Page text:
My impression from Tanzania and other African countries was how beautiful their children were and how much they valued their children. You would imagine they would see children as a burden or intrusion on their lives. They don’t! They value child bearing and actually being barren is considered shameful. While there we saw a movie being shown in the villages about a man consulting a witchdoctor about why his wife was barren. The witch doctor put the blame on the wife who then suffered beatings at the hands of her husband. An extreme example maybe but the point is made how much children are valued. Some of the people asked me how many children I had and I replied two. OH SORRY……why just two children?? Well that is all God saw fit to give me, I answered. They were confused! I explained I had trouble getting pregnant with the second one and then their attitude was one of sympathy.
To some western minds, this seems backward but I think of the saying that a child is God’s way of saying ……life goes on. Their children give them hope for the future. They are family oriented and often live in small huts with their families around them. The children seem carefree and happy. They all pitch in and do the work. The children are content to play with anything. I can’t imagine them saying they are bored. Sisters carry their baby brother and sisters on their backs in blanket carriers. I saw one small girl jumping rope with baby sister on her back. When you give them a piece of hard candy, they stand and break it off into slivers to share with the other children in their family. One boy was given a piece of candy and he ran and got his baby sister and carried her back to me to give her one!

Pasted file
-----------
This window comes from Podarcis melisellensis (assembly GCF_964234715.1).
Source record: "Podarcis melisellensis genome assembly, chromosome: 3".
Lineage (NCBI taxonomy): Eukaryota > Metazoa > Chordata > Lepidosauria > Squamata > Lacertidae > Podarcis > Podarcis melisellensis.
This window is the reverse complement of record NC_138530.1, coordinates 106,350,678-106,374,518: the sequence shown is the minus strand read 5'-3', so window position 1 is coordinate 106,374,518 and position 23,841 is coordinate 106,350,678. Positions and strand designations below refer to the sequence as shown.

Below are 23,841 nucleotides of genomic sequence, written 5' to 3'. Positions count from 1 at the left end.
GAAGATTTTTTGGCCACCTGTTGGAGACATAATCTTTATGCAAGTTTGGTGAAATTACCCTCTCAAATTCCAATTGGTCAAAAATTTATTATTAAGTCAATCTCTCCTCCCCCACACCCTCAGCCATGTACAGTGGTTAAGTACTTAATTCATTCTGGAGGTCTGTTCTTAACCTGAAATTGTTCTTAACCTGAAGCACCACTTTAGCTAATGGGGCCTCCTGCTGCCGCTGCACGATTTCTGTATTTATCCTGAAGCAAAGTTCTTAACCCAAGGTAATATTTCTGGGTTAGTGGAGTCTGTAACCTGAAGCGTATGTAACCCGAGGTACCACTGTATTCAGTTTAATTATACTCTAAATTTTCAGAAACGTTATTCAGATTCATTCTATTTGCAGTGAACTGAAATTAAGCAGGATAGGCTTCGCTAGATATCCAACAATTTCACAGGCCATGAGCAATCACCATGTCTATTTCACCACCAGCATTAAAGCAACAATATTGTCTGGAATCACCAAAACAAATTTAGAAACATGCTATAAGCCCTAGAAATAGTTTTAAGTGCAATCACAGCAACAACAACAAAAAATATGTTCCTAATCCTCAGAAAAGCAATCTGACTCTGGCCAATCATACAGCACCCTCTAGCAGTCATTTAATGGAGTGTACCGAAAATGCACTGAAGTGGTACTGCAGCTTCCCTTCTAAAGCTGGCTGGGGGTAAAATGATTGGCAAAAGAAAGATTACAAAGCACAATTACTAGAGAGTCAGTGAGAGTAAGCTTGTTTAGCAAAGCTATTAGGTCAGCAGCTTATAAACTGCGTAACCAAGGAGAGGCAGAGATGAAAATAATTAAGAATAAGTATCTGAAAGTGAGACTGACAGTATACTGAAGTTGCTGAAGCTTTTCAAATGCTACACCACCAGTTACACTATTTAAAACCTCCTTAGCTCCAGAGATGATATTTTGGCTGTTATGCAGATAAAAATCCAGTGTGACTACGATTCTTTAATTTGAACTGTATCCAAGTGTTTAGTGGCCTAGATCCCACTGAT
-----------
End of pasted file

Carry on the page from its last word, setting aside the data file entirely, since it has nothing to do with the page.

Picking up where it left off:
As a pro life volunteer in the states, the contrast is stark. One African man who had visited the United States said to me. “In Africa, if we are starving to death we give our last piece of bread to our children. In America, you kill your children in the womb…..why?” I could not explain it.
We who have much in the way of material things need to invest in the future of those who do not. At the same time, we could learn a lot from our African brothers and sisters about the sanctity of human life.